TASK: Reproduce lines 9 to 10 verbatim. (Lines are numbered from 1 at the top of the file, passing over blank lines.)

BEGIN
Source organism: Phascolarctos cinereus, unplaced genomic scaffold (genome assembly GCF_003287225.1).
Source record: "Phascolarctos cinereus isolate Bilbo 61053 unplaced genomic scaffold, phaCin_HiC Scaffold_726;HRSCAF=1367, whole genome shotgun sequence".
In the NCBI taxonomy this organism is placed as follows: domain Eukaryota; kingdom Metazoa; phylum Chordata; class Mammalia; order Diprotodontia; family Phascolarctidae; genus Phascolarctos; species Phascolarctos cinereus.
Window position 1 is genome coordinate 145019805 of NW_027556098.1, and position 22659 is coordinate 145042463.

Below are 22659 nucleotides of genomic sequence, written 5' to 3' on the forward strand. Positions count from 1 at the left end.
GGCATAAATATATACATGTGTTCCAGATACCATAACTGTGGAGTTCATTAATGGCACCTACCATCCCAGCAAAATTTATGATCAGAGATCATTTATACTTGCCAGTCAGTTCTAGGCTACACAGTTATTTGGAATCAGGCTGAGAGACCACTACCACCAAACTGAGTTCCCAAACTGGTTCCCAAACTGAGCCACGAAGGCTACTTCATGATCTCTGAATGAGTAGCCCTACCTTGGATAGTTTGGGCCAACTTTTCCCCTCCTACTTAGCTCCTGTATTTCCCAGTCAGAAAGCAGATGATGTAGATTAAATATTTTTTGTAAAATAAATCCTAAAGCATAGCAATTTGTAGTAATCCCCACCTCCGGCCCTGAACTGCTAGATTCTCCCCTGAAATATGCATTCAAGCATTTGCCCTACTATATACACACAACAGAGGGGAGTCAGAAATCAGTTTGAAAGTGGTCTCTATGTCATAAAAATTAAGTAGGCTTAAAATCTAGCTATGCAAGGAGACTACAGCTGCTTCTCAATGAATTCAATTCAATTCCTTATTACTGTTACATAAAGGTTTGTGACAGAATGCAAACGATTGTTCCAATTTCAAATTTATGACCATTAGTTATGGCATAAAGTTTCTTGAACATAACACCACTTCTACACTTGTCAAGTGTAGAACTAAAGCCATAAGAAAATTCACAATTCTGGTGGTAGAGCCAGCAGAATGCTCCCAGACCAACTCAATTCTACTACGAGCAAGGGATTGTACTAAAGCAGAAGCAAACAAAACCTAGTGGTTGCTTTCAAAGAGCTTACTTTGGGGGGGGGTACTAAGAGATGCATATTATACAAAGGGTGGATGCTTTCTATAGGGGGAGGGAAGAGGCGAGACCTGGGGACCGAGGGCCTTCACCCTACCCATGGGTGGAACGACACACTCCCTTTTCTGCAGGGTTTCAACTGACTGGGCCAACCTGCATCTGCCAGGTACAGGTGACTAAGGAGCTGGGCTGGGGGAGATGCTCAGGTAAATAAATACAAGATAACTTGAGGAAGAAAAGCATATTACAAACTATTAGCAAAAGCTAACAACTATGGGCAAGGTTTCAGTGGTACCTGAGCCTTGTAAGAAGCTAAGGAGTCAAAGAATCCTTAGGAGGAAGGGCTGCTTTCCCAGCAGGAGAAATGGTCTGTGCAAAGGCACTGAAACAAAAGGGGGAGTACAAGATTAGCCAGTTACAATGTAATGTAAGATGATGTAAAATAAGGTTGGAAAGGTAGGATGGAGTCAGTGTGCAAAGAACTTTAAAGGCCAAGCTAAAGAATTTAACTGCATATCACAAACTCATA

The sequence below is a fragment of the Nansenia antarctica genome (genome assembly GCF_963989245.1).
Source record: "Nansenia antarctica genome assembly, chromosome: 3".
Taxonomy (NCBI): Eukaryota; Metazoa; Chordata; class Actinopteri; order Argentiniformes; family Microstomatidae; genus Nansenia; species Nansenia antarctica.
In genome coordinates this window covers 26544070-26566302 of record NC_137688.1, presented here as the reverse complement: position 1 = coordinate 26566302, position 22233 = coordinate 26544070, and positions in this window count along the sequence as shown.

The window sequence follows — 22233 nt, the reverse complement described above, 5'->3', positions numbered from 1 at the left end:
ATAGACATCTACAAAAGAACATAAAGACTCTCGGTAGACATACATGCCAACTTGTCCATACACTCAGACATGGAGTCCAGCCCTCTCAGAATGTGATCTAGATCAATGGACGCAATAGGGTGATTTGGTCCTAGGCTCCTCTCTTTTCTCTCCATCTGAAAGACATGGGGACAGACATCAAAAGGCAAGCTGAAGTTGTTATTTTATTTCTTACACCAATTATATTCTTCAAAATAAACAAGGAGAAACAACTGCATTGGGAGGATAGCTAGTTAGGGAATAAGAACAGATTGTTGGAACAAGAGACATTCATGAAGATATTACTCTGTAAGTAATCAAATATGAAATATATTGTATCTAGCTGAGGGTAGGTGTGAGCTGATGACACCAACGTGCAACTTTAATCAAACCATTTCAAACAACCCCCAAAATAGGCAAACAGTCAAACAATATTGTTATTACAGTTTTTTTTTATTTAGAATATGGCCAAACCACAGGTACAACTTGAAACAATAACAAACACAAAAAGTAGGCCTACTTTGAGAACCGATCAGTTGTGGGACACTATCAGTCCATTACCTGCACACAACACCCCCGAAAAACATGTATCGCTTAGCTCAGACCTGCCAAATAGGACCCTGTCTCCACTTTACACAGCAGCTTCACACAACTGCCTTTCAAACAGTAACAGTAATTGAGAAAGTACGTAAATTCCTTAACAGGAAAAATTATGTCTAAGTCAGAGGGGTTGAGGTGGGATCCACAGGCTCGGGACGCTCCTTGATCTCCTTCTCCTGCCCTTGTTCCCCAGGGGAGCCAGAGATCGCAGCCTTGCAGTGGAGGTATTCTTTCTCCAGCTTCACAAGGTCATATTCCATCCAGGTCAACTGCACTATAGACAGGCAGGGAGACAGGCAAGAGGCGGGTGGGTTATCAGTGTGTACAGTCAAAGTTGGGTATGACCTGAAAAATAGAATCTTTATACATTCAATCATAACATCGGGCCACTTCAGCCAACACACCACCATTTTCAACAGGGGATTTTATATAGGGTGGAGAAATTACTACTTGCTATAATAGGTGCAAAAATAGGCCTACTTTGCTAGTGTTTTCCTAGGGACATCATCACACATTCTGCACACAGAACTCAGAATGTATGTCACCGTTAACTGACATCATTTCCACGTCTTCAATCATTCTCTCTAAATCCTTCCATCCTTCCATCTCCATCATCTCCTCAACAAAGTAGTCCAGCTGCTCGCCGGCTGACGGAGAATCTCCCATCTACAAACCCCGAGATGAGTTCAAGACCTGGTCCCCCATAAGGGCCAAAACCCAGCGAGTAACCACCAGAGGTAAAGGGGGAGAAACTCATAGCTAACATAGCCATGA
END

Taxonomy (NCBI): Eukaryota; Metazoa; Chordata; class Actinopteri; order Argentiniformes; family Microstomatidae; genus Nansenia; species Nansenia antarctica.
In genome coordinates this window covers 26544070-26566302 of record NC_137688.1, presented here as the reverse complement: position 1 = coordinate 26566302, position 22233 = coordinate 26544070, and positions in this window count along the sequence as shown.